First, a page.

Servings: 8 servings
1 (16-ounce) package fettuccine pasta
2-½ teaspoons salt
1 bunch curly parsley
1 teaspoon ginger garlic paste (see tips)
1 Anaheim green pepper
½ teaspoon paprika
½ teaspoon ground coriander
1 bay leaf, finely chopped
juice of 1 lime
3/4 teaspoon sea salt (or regular salt)
1-¼ cups olive oil
1 yellow onion, finely chopped
2 cloves garlic, finely minced
9 tablespoons butter, diced
4-1/3 cups milk, warmed for 2 minutes in the microwave
3/4 cup all-purpose flour
1 teaspoon black pepper, freshly ground
8 ounces ricotta cheese (3/4 cup)
Keeping a bright green color: Blanch (dip for 10 seconds in boiling water then transfer to an ice-cold bath) the parsley, drain and pat dry on a paper towel. Roughly chop; you'll get approximately 1 cup of greens.
Roasting peppers (check the tip section for the oven method): Cut the stem off the Anaheim pepper. Wash the pepper, pat dry and brush with oil. Place a grill on your stove and char all the skin of the pepper. Wrap in aluminum foil. Let cool for about 5-10 minutes until you can handle it without discomfort. Clean the pepper using a knife; the skin will come right off. Seed it and finely chop the flesh.
For the chimichurri sauce:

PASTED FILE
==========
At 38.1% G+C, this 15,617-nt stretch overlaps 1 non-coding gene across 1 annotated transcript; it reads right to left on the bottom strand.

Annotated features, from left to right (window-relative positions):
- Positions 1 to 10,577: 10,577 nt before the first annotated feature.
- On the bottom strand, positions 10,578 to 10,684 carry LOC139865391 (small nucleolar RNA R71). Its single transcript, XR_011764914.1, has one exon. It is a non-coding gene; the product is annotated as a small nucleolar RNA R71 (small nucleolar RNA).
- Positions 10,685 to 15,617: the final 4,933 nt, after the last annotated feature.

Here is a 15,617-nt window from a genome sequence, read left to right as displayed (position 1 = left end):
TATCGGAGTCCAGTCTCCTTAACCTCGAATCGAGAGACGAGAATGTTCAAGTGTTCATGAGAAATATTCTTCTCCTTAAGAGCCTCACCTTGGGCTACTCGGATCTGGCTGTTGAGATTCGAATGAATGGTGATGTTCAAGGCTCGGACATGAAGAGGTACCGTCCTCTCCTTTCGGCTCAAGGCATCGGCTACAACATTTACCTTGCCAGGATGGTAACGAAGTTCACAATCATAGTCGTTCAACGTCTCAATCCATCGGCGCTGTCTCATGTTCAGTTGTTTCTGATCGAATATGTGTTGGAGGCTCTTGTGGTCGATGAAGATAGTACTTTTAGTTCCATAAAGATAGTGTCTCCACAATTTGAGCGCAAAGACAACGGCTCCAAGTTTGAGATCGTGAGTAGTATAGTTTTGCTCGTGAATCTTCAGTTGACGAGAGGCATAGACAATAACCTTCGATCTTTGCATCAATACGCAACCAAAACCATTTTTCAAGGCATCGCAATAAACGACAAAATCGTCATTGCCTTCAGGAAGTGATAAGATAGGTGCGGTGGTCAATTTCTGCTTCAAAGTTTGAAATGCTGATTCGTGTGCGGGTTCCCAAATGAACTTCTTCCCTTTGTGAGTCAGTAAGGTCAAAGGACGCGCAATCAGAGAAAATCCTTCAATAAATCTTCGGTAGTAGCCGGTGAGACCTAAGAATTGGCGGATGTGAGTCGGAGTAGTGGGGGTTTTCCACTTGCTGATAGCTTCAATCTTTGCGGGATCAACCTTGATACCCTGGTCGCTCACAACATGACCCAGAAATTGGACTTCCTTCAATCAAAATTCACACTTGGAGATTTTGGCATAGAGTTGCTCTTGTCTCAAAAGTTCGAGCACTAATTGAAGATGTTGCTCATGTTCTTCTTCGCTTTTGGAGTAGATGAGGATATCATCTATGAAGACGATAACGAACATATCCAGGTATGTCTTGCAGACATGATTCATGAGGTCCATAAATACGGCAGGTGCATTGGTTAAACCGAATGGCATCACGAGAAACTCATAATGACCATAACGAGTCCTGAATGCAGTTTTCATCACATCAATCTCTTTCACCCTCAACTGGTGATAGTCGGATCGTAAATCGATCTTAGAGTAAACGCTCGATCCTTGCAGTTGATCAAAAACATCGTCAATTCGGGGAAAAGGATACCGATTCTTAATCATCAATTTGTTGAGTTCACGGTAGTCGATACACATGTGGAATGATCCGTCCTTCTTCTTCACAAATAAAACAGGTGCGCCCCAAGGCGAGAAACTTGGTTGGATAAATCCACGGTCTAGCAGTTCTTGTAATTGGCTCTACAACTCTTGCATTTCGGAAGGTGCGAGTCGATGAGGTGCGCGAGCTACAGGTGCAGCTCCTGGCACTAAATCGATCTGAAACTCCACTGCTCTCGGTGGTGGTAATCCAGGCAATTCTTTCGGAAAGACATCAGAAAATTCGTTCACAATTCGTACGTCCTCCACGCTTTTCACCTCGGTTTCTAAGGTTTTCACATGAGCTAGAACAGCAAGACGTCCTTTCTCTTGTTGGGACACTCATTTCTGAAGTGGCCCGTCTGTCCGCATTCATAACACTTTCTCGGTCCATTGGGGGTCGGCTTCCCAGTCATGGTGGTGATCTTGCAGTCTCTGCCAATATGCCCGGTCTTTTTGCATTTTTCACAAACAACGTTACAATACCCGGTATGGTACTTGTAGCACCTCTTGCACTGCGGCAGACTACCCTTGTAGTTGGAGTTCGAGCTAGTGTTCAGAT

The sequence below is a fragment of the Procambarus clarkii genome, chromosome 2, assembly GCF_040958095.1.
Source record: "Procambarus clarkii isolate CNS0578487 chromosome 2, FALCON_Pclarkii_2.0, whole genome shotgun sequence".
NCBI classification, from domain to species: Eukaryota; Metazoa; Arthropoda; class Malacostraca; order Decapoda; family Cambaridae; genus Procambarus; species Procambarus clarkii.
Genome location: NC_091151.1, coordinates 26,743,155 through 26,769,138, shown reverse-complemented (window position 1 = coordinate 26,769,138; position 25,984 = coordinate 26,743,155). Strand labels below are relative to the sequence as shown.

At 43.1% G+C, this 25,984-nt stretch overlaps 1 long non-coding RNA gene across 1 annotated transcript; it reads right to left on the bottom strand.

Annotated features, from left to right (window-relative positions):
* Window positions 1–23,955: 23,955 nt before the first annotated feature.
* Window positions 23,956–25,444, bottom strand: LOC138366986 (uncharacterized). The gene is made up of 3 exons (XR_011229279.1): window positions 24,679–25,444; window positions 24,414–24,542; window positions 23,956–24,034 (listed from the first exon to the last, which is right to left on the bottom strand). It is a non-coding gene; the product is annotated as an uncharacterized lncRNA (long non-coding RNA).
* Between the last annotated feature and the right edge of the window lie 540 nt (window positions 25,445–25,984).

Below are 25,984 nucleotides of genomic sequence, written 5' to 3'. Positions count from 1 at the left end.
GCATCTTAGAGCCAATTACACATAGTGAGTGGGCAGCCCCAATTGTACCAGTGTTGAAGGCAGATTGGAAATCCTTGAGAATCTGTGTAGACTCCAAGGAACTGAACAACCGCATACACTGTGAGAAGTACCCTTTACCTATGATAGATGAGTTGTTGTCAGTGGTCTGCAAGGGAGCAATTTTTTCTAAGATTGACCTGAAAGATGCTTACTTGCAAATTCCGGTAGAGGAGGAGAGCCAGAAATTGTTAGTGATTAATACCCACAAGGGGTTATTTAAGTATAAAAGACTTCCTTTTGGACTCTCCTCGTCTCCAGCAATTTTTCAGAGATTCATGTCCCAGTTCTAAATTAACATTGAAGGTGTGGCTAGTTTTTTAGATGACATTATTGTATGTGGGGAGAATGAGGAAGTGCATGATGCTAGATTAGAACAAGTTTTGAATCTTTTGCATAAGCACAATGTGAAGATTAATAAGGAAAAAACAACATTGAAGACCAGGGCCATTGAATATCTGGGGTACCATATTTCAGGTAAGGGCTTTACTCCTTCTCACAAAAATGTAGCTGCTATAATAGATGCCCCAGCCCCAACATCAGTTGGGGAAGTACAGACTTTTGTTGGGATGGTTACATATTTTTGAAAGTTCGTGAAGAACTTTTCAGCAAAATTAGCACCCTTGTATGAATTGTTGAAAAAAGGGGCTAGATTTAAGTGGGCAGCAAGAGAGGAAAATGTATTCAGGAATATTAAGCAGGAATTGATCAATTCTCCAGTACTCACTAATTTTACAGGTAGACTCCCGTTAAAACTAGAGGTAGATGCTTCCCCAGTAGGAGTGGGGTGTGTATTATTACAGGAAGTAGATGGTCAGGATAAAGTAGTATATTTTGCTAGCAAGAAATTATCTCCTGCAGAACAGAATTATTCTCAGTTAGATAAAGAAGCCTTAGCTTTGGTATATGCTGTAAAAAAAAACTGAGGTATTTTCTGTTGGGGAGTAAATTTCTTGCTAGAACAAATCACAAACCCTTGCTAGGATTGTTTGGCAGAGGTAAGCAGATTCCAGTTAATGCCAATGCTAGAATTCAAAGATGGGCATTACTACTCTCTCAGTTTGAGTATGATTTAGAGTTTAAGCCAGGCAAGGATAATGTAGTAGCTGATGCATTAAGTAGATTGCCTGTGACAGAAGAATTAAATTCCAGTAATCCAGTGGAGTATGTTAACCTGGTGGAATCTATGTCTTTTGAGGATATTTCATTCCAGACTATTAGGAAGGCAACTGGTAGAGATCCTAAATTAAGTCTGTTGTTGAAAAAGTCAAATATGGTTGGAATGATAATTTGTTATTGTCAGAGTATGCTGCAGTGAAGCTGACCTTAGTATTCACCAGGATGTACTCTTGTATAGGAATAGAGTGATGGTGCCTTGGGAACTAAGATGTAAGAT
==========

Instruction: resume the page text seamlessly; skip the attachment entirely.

In a mini-food processor or mini-blender, combine the blanched, chopped parsley, the ginger garlic paste, lime juice, roasted chile pepper, bay leaf, paprika and ground coriander. Pulse and slowly add about ½ to 3/4 cup of olive oil until it becomes a thick paste. Season with sea salt and pepper.
Transfer to a 1-pint jar, cover with about 1/3 cup of olive oil and store in the refrigerator; it will store up to 2 weeks.
For the fettuccine pasta:
Bring about 8 quarts of water to a boil. Add the pasta, bring back to a boil, then immediately lower the heat to a gentle boil. That way the pasta is cooked all the way through evenly. Cook the pasta for about 10-12 minutes total. Salt (with 2/3 teaspoon) the water half-way through the cooking process (it will bring out the natural flavor of the pasta and the pasta will be more tender) and keep stirring every now and then so the pasta doesn't stick to the bottom. It may take longer than the cooking time that's written on the box.
When the pasta is cooked (cooked inside and out but still in shape and firm), reserve about 1/3 cup to 1/2 cup of pasta water and drain the pasta (do NOT rinse). Transfer it to a large flat platter or into a colander.
In a large non-stick sauté pan, heat the rest of the olive oil. Add the chopped onions and cook until they're slightly golden. Add the garlic, cook for another 2 minutes. Add the fettuccine pasta and 1 tablespoons of butter. Toss the pasta using tongs for about 3-4 minutes. Season with salt and pepper. If the pasta starts sticking to the bottom, add the reserved pasta water. Transfer to a large serving platter.
For the ricotta cream: